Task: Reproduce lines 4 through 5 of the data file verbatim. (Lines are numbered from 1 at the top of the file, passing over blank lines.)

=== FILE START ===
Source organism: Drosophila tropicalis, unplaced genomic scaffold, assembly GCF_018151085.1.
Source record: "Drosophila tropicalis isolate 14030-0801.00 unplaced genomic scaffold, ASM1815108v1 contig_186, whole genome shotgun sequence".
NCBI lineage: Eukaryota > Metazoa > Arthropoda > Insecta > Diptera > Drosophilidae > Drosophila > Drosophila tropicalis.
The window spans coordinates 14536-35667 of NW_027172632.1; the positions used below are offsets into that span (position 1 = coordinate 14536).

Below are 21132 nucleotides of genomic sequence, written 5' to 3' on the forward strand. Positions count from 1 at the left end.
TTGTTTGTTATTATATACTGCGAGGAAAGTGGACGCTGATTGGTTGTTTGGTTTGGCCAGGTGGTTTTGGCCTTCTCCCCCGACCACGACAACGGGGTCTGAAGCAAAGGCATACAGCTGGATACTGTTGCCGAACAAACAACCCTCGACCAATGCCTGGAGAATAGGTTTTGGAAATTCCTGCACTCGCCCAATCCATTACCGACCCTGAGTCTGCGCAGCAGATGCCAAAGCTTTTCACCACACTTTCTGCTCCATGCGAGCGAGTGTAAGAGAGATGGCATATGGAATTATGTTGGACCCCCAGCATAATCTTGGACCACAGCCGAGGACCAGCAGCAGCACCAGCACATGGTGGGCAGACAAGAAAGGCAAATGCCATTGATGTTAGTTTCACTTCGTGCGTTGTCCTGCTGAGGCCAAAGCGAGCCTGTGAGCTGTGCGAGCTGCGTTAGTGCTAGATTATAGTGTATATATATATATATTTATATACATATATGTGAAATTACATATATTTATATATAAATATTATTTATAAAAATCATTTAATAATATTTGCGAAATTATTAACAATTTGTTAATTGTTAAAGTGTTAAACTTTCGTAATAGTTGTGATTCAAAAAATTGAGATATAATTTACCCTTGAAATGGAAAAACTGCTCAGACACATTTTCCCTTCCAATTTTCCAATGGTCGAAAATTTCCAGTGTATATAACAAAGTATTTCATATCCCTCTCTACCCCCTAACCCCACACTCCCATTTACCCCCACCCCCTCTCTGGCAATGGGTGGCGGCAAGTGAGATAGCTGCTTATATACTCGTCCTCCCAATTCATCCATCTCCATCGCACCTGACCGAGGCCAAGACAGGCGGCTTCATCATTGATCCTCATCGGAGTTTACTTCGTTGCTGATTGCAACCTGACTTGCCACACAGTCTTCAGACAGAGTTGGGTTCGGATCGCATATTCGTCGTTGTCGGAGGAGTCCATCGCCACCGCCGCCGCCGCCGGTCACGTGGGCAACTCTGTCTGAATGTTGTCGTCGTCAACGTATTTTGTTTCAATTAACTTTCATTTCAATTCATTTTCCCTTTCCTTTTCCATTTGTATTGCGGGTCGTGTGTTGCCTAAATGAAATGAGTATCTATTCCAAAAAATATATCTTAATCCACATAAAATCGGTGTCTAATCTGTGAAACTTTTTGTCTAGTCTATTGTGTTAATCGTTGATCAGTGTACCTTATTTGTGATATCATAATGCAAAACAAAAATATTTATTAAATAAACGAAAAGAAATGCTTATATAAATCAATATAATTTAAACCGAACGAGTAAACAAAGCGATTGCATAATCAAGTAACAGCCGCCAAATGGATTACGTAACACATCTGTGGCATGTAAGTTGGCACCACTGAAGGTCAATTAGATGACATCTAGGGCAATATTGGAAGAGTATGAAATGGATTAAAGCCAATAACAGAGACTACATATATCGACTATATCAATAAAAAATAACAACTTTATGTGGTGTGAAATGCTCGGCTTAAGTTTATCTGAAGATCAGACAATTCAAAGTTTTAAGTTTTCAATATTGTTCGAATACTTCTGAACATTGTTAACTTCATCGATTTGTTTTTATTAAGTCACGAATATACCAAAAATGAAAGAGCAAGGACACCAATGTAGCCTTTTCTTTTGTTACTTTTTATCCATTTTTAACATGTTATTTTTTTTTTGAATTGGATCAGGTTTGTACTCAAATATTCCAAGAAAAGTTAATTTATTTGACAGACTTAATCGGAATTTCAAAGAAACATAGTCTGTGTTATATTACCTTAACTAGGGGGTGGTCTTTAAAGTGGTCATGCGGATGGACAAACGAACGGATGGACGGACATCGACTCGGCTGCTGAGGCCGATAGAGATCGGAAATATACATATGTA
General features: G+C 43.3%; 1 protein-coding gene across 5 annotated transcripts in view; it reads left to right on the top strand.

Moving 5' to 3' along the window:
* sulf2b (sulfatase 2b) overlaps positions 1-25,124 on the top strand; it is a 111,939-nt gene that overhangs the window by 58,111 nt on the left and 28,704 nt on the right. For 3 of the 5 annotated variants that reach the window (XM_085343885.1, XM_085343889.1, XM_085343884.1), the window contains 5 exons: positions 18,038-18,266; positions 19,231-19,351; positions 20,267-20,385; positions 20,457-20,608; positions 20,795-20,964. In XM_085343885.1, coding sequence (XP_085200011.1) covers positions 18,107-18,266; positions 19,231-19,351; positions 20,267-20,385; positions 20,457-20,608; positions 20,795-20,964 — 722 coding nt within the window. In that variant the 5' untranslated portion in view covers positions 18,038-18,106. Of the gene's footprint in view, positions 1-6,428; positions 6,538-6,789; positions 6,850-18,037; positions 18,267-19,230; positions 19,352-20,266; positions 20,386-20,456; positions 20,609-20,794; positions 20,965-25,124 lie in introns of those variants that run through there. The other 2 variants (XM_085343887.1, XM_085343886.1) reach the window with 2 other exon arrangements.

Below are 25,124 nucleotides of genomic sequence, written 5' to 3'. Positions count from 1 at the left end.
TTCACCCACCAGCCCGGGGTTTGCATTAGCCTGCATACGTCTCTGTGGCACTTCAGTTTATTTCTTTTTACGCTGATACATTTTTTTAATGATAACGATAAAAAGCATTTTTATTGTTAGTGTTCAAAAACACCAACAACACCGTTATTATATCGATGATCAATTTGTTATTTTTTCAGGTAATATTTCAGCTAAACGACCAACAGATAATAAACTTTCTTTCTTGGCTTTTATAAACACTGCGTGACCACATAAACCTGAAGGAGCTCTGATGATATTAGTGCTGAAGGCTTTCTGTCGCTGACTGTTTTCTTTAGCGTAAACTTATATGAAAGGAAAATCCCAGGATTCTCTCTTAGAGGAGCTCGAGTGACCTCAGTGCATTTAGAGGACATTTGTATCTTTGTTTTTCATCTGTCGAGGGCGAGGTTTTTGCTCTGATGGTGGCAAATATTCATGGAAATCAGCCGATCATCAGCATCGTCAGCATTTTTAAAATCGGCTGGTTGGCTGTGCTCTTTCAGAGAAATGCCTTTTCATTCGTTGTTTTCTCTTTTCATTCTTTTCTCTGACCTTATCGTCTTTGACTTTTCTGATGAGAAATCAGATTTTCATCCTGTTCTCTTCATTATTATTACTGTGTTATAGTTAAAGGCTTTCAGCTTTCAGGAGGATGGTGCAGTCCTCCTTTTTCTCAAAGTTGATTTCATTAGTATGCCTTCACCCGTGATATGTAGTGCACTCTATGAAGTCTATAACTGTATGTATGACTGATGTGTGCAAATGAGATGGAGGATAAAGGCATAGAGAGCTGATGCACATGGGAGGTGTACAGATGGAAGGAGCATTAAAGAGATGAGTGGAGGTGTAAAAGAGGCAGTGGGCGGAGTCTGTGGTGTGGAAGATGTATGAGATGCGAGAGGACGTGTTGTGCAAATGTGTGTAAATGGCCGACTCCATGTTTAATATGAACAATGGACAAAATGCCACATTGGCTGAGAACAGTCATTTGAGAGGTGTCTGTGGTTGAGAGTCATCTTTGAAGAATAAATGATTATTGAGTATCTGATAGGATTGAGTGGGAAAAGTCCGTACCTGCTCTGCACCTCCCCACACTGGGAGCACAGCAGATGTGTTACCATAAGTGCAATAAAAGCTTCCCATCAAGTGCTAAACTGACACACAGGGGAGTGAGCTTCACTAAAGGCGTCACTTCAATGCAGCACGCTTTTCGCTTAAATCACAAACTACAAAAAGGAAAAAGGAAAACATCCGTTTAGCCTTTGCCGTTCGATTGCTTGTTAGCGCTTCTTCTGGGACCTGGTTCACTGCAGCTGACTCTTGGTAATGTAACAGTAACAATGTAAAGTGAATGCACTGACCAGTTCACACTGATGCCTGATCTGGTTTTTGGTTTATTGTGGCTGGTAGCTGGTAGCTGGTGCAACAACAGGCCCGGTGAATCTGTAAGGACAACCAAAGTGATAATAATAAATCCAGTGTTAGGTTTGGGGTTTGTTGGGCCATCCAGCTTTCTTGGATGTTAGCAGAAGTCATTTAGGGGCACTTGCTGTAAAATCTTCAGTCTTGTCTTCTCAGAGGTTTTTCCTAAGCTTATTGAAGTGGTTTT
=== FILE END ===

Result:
The window spans coordinates 14536-35667 of NW_027172632.1; the positions used below are offsets into that span (position 1 = coordinate 14536).

Below are 21132 nucleotides of genomic sequence, written 5' to 3' on the forward strand. Positions count from 1 at the left end.